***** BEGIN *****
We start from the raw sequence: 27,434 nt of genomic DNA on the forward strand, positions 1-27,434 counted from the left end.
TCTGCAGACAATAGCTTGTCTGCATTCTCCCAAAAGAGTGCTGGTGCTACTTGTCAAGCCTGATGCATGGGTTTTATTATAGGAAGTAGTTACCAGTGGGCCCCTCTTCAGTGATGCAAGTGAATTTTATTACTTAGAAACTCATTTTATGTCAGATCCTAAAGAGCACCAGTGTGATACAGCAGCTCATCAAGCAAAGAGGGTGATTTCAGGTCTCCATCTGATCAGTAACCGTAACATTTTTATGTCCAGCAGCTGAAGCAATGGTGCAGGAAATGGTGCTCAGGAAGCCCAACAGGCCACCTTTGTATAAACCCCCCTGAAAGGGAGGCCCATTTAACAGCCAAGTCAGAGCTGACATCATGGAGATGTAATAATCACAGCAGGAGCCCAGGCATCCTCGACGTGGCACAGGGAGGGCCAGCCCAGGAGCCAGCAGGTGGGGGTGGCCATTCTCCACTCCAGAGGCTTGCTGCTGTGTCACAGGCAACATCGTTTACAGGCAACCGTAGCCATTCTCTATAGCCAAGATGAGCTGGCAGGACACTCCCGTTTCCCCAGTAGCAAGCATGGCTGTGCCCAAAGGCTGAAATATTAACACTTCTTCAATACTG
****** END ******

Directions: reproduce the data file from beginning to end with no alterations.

We start from the raw sequence: 27,434 nt of genomic DNA on the forward strand, positions 1-27,434 counted from the left end.
TCTGCAGACAATAGCTTGTCTGCATTCTCCCAAAAGAGTGCTGGTGCTACTTGTCAAGCCTGATGCATGGGTTTTATTATAGGAAGTAGTTACCAGTGGGCCCCTCTTCAGTGATGCAAGTGAATTTTATTACTTAGAAACTCATTTTATGTCAGATCCTAAAGAGCACCAGTGTGATACAGCAGCTCATCAAGCAAAGAGGGTGATTTCAGGTCTCCATCTGATCAGTAACCGTAACATTTTTATGTCCAGCAGCTGAAGCAATGGTGCAGGAAATGGTGCTCAGGAAGCCCAACAGGCCACCTTTGTATAAACCCCCCTGAAAGGGAGGCCCATTTAACAGCCAAGTCAGAGCTGACATCATGGAGATGTAATAATCACAGCAGGAGCCCAGGCATCCTCGACGTGGCACAGGGAGGGCCAGCCCAGGAGCCAGCAGGTGGGGGTGGCCATTCTCCACTCCAGAGGCTTGCTGCTGTGTCACAGGCAACATCGTTTACAGGCAACCGTAGCCATTCTCTATAGCCAAGATGAGCTGGCAGGACACTCCCGTTTCCCCAGTAGCAAGCATGGCTGTGCCCAAAGGCTGAAATATTAACACTTCTTCAATACTG